By Michael Schaffer - Managing editor
Iowa U.S. Sen. Chuck Grassley was in Centerville Tuesday morning to answers constituents' questions during a town meeting in the Appanoose County Courthouse boardroom.
Topics raised by the more than 50 who packed the boardroom ranged from the budget, deficit, border security, illegal immigration, gun rights, mental health, health care expansion, foreign aid, Environmental Protection Agency regulations, jobs, federal grants, wind energy, filibuster bill, mandatory budget cuts or sequester, Farm Bill, FSA office closings, CRP, minimum wage, economic development, Sen. Tom Harkins retirement announcement, Keystone Pipeline, presidential executive orders, NATO forces in the United States, gas prices, power bills, Senate work schedule, nuclear power and who got us in this mess?
"I would have to say both political parties are responsible," Grassley said.
One audience member asked Grassley how long can Washington continue to spend more than they tax?
"The simple answer is, is as long as the credit rating of the United States stays high," Grassley said. "Now, we've already been harmed by a reduction in rating. So, to me, it's much more serious now than it was five years ago."
One audience member asked Grassley what can be done to reign in the EPA?
Grassley said he fought the EPA on farmer's fugitive dust.
"So I hope I got good credentials for bringing the EPA under control," Grassley said.
Grassley talked about several ways to reign in the EPA, some more effective than others. The two most effective, Grassley said, would be to use the Congressional veto or attach riders to appropriation bills stipulating the money given to EPA cannot be used to implement certain policies.
"The mistake is delegating too much authority to the executive branch of government to write regulations in the first place," Grassley said.
On border security, Grassley said 650 miles of fence are in place as are more border patrol officers and National Guard. Grassley said one thing that needs to be addressed is who gets to decide when the southern border is secure because until then illegal immigration cannot be addressed.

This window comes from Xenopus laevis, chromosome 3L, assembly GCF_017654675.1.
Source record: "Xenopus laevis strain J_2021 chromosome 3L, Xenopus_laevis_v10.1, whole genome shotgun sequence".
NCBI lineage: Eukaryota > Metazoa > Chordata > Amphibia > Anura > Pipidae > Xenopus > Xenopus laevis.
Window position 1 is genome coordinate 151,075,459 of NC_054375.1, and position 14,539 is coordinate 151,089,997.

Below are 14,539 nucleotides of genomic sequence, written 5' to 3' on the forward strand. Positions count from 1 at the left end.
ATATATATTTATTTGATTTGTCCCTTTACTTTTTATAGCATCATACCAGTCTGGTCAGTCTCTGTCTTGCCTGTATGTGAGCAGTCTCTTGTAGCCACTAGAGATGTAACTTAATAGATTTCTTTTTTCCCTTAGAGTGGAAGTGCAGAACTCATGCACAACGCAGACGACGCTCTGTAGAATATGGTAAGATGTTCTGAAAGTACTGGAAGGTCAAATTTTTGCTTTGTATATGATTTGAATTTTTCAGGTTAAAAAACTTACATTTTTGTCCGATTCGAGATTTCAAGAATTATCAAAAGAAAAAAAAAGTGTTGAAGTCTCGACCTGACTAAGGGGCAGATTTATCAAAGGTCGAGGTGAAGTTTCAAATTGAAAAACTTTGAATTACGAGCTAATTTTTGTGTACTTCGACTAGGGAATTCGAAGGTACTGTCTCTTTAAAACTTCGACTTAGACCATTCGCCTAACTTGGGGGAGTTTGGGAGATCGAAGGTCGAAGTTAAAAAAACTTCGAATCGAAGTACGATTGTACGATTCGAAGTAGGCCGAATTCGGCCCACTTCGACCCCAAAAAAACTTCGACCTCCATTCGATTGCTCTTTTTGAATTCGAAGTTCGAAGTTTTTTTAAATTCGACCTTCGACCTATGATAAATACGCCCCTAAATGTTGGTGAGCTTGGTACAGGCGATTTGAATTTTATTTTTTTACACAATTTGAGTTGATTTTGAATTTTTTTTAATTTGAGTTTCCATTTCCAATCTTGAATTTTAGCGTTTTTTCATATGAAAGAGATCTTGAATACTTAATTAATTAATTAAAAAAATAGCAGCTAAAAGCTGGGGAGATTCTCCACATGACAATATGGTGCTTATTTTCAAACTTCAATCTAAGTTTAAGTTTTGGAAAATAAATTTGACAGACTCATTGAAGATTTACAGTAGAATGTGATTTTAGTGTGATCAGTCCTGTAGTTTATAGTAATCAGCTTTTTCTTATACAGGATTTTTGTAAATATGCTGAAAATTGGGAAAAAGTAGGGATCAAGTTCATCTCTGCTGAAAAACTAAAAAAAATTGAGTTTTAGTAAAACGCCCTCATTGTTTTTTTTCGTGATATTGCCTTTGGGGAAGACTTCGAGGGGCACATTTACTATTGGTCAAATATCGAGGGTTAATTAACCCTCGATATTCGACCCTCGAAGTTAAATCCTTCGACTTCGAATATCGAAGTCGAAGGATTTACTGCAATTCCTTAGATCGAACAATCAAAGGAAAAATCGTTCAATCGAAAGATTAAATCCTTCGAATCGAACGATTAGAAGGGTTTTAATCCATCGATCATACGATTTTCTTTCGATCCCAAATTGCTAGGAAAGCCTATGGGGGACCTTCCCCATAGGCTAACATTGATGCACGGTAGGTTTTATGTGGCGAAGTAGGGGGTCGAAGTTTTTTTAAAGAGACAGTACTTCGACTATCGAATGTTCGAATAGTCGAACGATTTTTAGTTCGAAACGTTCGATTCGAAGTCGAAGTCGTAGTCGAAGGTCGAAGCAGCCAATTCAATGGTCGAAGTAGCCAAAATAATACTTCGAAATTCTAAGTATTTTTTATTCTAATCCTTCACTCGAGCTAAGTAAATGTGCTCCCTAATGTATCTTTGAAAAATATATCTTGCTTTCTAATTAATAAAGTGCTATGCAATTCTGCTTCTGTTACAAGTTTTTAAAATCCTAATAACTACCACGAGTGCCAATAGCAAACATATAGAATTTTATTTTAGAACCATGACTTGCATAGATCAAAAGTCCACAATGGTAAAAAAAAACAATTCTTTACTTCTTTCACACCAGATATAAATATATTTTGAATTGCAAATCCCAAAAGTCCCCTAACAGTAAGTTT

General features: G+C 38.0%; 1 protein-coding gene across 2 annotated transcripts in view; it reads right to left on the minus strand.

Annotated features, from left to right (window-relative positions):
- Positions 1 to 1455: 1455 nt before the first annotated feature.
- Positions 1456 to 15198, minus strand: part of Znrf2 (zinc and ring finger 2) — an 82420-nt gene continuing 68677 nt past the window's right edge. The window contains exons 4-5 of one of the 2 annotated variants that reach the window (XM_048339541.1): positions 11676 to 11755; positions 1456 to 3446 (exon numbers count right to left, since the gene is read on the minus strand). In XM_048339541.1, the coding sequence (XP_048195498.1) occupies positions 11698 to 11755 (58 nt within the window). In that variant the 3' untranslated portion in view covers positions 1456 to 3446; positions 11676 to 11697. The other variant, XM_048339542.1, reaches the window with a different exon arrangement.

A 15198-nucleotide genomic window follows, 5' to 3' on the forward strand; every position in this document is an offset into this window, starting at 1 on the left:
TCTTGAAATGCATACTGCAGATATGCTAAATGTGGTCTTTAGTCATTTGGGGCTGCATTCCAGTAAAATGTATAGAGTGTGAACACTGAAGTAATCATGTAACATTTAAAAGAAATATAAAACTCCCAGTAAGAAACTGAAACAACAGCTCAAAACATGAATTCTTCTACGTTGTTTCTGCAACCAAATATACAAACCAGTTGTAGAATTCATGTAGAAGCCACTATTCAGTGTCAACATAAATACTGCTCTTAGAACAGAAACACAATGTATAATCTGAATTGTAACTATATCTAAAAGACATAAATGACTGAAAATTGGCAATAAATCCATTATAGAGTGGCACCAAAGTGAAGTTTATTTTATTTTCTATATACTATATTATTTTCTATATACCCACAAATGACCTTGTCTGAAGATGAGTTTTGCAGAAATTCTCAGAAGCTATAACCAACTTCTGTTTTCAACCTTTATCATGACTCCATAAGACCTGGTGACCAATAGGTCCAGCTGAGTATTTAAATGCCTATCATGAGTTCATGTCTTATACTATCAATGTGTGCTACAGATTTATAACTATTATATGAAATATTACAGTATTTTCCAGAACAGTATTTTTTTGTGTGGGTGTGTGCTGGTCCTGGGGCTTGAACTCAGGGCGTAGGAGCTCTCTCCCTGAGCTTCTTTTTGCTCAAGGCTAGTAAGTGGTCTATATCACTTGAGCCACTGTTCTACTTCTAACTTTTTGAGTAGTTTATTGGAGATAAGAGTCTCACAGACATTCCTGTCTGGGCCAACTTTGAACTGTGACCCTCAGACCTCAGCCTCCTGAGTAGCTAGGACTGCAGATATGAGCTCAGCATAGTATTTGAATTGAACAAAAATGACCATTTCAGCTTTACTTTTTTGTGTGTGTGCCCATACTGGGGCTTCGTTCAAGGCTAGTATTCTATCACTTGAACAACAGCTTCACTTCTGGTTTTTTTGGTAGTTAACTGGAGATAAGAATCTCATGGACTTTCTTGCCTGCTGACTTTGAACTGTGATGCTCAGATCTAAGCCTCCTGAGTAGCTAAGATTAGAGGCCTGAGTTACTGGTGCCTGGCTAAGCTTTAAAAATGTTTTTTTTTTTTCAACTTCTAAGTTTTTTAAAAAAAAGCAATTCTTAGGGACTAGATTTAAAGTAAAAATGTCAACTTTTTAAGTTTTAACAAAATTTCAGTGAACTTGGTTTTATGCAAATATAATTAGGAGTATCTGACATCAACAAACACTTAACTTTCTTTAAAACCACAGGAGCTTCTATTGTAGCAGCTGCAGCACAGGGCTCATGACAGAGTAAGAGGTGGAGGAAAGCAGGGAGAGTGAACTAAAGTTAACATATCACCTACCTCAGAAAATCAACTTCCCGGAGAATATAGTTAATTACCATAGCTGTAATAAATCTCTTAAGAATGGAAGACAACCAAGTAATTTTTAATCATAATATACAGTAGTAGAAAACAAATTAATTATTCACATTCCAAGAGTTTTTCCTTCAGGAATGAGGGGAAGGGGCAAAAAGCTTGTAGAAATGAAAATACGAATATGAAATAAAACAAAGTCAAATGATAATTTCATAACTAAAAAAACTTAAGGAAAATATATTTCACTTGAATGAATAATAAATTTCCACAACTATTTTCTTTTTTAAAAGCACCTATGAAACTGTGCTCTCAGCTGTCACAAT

"I take the position only Congress can determine if the border is secure and not delegated to anyone else like the president," Grassley said, noting there are many in Congress who don't care if the southern border is secure or not.
On the deficit, Grassley said right now it stands at $16 trillion. In 10 years, the federal deficit is expected be $26 trillion.
How doable is cutting one-half of 1 percent, or $1.2 trillion over the next 10 years given the fact the federal government is expected to spend $47 trillion the next 10 years, Grassley asked.
"Now, you're going to sit there and legitimately say to me and everybody else in Congress, you mean you can't find a way to cut one half of one percent," Grassley said. "Of course you can."
Grassley said come March 1 we'll see how seriously Washington takes the deficit when automatic, across the board spending cuts kick in.
"I'm one of 100 senators," Grassley said. "There's going to be attempts to stop the $1.2 trillion in cuts I've already talked about. I'm for letting that go into effect."
Grassley said he would consider other ways to get to the $1.2 trillion in cuts but wouldn't move off the number.
In an email, Grassley had this to say about the March 1 sequestration where $120 billion in cuts will be made this year and $1.2 trillion in spending cuts over the next 10 years.
“It’s discouraging to see the President complain about fiscal responsibility after the record of the last four years, including having done nothing to avert the approaching sequester which the White House proposed and worked to enact in August 2011. The House of Representatives passed alternatives twice last year while the White House and Senate leadership did nothing. Regular order has been almost totally lacking under Democratic leadership of the Senate, especially on budgetary issues. What’s more, the sequester pales in comparison to the fiscal impact that looms from spending commitments to entitlement programs, including the new entitlement program created by the President’s 2010 health care law. There has been no leadership from the White House and Senate majority to pursue structural reforms to those programs, either, despite the importance of saving Medicare and Medicaid for future generations.”
On jobs, one audience member said the federal government should get out of the way because they tend to hinder job creation. He also said minimum wage jobs are meant for youngsters and not adults and when it is raised it increases prices on almost everything and can harm the country.
"I guess I don't have to say much more than I say I agree with you," Grassley said, noting most who earn minimum wage are in families living above the poverty line. "So the president's statement about nobody should be below the poverty line and we should raise minimum wage so nobody is above the poverty line wouldn't apply to just a small percentage of the families that are in poverty that have minimum wage income because most of it of the minimum wage income is supplement in areas where people are not below the poverty guidelines."
Grassley's agenda Tuesday included stops in Corydon, Leon, Mount Ayr High School, Afton and Osceola. For the week, Grassley held meetings in 16 Iowa counties.
Grassley took advantage of President's Day as the Senate was not meeting in Washington this week.
Grassley since 1980 has held at least one meeting with Iowans in every one of the state’s 99 counties since he was first elected to serve in the U.S. Senate. Grassley said town meetings are a way to dialogue with his constituents.